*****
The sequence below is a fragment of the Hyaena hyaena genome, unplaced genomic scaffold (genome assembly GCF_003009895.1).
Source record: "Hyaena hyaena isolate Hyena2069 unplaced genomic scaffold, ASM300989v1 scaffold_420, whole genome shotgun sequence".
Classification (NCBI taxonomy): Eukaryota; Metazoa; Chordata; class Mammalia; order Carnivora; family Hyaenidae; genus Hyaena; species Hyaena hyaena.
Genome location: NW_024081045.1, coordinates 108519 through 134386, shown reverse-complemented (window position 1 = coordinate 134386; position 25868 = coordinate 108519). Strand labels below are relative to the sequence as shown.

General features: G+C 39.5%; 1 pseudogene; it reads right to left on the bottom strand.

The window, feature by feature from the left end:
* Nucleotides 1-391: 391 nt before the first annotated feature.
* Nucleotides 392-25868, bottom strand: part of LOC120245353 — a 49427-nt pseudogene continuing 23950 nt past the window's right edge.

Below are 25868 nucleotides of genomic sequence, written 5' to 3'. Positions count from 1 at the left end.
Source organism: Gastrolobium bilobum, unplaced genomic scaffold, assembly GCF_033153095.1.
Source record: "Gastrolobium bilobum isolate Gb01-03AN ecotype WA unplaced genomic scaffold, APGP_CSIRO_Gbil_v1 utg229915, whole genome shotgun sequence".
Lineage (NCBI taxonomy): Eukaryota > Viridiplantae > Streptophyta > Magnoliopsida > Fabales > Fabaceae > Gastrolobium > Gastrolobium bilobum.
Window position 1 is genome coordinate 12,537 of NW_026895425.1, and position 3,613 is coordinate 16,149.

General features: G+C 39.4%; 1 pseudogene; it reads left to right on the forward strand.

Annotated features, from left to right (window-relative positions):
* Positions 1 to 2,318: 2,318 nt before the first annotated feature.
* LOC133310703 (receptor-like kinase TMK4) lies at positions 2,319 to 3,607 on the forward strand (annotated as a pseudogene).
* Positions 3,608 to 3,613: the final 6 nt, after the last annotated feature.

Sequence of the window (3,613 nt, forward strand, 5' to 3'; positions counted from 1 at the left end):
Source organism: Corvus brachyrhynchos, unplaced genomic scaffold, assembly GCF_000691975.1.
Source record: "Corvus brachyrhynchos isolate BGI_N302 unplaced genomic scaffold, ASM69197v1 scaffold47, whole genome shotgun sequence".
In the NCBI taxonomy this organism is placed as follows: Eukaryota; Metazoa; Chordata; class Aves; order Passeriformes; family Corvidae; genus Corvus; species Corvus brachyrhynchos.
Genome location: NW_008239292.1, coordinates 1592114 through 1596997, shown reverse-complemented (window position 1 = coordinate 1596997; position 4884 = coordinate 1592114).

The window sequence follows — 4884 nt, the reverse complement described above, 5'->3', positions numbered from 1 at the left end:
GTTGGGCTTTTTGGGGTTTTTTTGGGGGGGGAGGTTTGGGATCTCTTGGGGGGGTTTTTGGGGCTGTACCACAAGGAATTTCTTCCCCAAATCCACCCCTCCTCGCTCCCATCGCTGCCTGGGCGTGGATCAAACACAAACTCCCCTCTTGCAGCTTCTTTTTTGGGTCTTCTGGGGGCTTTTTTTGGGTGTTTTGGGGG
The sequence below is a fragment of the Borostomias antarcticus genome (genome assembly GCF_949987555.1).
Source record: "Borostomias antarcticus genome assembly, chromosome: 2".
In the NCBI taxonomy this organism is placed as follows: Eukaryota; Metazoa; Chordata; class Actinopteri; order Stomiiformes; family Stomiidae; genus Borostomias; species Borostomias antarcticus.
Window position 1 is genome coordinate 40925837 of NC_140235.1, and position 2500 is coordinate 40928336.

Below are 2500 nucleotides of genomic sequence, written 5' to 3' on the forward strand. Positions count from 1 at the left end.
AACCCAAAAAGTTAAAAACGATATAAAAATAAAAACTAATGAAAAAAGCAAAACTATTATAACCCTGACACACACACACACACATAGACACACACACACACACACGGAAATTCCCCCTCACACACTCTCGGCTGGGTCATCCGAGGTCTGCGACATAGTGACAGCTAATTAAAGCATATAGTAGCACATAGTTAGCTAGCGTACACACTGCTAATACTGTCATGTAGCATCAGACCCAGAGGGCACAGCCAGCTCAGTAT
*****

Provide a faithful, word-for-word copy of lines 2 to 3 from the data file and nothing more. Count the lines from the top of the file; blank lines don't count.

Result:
Source record: "Hyaena hyaena isolate Hyena2069 unplaced genomic scaffold, ASM300989v1 scaffold_420, whole genome shotgun sequence".
Classification (NCBI taxonomy): Eukaryota; Metazoa; Chordata; class Mammalia; order Carnivora; family Hyaenidae; genus Hyaena; species Hyaena hyaena.